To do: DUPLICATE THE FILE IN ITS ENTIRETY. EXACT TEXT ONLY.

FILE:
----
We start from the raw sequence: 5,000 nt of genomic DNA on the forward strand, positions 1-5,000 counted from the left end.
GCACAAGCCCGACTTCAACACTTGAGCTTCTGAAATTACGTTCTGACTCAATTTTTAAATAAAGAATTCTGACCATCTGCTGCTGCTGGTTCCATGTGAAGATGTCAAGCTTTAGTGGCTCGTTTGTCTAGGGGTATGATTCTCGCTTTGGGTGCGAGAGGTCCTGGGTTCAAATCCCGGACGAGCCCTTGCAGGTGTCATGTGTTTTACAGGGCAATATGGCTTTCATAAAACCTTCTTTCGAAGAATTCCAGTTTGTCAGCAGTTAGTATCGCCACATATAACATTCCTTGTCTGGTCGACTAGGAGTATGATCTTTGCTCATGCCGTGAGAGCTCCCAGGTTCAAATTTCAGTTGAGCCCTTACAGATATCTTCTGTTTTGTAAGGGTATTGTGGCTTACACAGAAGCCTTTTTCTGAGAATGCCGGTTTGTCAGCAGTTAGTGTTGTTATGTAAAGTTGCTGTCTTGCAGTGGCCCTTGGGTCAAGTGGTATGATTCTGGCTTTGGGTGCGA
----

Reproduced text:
We start from the raw sequence: 5,000 nt of genomic DNA on the forward strand, positions 1-5,000 counted from the left end.
GCACAAGCCCGACTTCAACACTTGAGCTTCTGAAATTACGTTCTGACTCAATTTTTAAATAAAGAATTCTGACCATCTGCTGCTGCTGGTTCCATGTGAAGATGTCAAGCTTTAGTGGCTCGTTTGTCTAGGGGTATGATTCTCGCTTTGGGTGCGAGAGGTCCTGGGTTCAAATCCCGGACGAGCCCTTGCAGGTGTCATGTGTTTTACAGGGCAATATGGCTTTCATAAAACCTTCTTTCGAAGAATTCCAGTTTGTCAGCAGTTAGTATCGCCACATATAACATTCCTTGTCTGGTCGACTAGGAGTATGATCTTTGCTCATGCCGTGAGAGCTCCCAGGTTCAAATTTCAGTTGAGCCCTTACAGATATCTTCTGTTTTGTAAGGGTATTGTGGCTTACACAGAAGCCTTTTTCTGAGAATGCCGGTTTGTCAGCAGTTAGTGTTGTTATGTAAAGTTGCTGTCTTGCAGTGGCCCTTGGGTCAAGTGGTATGATTCTGGCTTTGGGTGCGA